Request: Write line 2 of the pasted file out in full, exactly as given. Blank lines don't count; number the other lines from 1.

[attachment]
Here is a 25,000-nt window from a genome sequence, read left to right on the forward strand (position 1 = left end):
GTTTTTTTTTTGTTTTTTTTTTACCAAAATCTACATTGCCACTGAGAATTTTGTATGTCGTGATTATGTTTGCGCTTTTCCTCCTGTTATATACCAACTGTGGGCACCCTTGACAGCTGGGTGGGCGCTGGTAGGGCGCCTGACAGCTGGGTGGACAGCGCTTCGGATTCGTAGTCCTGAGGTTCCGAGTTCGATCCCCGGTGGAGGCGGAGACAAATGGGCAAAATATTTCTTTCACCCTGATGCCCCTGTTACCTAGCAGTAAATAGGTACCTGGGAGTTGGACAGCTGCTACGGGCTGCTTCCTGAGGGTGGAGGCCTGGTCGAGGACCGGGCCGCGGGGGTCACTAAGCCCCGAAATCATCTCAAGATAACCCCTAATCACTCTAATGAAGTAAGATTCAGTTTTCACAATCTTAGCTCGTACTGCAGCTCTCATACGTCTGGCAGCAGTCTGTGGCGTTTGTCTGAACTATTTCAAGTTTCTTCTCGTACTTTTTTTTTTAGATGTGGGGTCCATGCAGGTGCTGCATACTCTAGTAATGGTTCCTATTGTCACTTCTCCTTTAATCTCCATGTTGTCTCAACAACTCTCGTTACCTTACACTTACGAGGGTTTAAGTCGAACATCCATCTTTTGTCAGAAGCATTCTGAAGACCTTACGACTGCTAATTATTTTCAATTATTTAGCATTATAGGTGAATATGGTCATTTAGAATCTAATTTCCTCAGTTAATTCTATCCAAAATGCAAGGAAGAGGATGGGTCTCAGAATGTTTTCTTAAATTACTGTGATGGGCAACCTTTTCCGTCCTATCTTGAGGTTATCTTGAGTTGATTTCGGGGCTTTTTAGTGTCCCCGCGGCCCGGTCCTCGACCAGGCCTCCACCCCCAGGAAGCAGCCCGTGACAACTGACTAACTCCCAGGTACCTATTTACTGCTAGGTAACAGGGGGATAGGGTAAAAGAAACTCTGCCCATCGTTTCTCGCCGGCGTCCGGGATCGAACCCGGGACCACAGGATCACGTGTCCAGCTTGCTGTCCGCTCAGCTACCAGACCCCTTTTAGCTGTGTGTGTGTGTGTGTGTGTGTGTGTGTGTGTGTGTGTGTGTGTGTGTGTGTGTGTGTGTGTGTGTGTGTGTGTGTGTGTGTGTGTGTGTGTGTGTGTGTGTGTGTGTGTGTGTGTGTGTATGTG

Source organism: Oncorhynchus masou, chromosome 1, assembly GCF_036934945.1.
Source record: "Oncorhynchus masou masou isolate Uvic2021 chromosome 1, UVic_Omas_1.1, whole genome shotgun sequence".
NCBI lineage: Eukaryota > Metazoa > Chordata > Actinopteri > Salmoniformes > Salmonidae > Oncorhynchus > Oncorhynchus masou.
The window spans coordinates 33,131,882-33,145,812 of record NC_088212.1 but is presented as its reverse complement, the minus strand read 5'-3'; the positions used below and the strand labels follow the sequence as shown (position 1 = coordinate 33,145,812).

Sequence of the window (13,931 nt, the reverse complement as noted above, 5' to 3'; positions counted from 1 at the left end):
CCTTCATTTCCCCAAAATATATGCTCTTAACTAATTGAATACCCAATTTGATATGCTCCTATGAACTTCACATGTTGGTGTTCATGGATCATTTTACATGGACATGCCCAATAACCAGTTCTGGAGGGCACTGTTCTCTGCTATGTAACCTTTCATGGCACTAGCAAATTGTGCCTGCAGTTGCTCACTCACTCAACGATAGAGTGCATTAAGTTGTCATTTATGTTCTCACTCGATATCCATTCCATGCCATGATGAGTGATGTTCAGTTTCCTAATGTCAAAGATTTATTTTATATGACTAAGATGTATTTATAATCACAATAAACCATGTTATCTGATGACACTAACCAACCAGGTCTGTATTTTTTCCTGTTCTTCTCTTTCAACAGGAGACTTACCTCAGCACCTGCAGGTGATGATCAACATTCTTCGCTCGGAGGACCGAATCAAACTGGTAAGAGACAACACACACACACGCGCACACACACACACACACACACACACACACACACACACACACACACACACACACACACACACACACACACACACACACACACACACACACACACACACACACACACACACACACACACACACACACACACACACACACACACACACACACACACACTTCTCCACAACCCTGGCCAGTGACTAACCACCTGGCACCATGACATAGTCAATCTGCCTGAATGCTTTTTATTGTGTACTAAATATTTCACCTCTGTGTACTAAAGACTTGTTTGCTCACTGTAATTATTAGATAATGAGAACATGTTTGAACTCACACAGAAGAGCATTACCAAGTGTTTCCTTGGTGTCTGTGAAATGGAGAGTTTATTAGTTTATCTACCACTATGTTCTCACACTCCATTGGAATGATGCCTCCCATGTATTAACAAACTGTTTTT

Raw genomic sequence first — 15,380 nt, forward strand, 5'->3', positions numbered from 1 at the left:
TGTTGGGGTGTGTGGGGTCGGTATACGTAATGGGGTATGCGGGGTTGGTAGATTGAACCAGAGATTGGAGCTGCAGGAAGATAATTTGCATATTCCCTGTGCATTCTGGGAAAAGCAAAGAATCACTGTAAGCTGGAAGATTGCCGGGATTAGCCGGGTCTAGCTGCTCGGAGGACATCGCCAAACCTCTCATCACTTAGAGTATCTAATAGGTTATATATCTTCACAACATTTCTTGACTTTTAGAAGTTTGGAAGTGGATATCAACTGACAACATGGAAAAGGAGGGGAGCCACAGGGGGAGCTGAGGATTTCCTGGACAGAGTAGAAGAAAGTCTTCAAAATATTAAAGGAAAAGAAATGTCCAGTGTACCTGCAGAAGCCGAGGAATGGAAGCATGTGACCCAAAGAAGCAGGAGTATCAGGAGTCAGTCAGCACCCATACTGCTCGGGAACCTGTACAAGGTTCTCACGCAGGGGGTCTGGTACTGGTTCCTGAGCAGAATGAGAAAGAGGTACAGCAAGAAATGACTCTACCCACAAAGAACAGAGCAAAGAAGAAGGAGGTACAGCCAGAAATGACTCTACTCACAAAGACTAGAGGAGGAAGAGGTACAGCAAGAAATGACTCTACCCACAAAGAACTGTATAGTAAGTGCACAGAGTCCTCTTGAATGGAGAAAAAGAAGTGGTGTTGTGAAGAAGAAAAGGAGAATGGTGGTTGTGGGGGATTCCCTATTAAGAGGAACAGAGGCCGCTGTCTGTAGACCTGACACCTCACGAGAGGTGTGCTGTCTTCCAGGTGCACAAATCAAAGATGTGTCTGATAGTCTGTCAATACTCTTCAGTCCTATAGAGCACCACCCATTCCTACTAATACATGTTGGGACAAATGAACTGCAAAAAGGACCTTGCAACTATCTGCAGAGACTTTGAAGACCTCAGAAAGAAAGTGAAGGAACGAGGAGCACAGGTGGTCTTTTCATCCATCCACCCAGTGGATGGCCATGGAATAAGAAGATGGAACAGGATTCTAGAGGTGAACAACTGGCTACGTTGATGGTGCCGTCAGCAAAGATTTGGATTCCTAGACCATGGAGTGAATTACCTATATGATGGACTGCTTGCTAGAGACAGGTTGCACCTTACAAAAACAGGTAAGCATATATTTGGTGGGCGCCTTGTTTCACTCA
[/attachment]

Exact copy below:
GTTTTTTTTTTGTTTTTTTTTTACCAAAATCTACATTGCCACTGAGAATTTTGTATGTCGTGATTATGTTTGCGCTTTTCCTCCTGTTATATACCAACTGTGGGCACCCTTGACAGCTGGGTGGGCGCTGGTAGGGCGCCTGACAGCTGGGTGGACAGCGCTTCGGATTCGTAGTCCTGAGGTTCCGAGTTCGATCCCCGGTGGAGGCGGAGACAAATGGGCAAAATATTTCTTTCACCCTGATGCCCCTGTTACCTAGCAGTAAATAGGTACCTGGGAGTTGGACAGCTGCTACGGGCTGCTTCCTGAGGGTGGAGGCCTGGTCGAGGACCGGGCCGCGGGGGTCACTAAGCCCCGAAATCATCTCAAGATAACCCCTAATCACTCTAATGAAGTAAGATTCAGTTTTCACAATCTTAGCTCGTACTGCAGCTCTCATACGTCTGGCAGCAGTCTGTGGCGTTTGTCTGAACTATTTCAAGTTTCTTCTCGTACTTTTTTTTTTAGATGTGGGGTCCATGCAGGTGCTGCATACTCTAGTAATGGTTCCTATTGTCACTTCTCCTTTAATCTCCATGTTGTCTCAACAACTCTCGTTACCTTACACTTACGAGGGTTTAAGTCGAACATCCATCTTTTGTCAGAAGCATTCTGAAGACCTTACGACTGCTAATTATTTTCAATTATTTAGCATTATAGGTGAATATGGTCATTTAGAATCTAATTTCCTCAGTTAATTCTATCCAAAATGCAAGGAAGAGGATGGGTCTCAGAATGTTTTCTTAAATTACTGTGATGGGCAACCTTTTCCGTCCTATCTTGAGGTTATCTTGAGTTGATTTCGGGGCTTTTTAGTGTCCCCGCGGCCCGGTCCTCGACCAGGCCTCCACCCCCAGGAAGCAGCCCGTGACAACTGACTAACTCCCAGGTACCTATTTACTGCTAGGTAACAGGGGGATAGGGTAAAAGAAACTCTGCCCATCGTTTCTCGCCGGCGTCCGGGATCGAACCCGGGACCACAGGATCACGTGTCCAGCTTGCTGTCCGCTCAGCTACCAGACCCCTTTTAGCTGTGTGTGTGTGTGTGTGTGTGTGTGTGTGTGTGTGTGTGTGTGTGTGTGTGTGTGTGTGTGTGTGTGTGTGTGTGTGTGTGTGTGTGTGTGTGTGTGTGTGTGTGTGTGTGTGTGTGTGTATGTG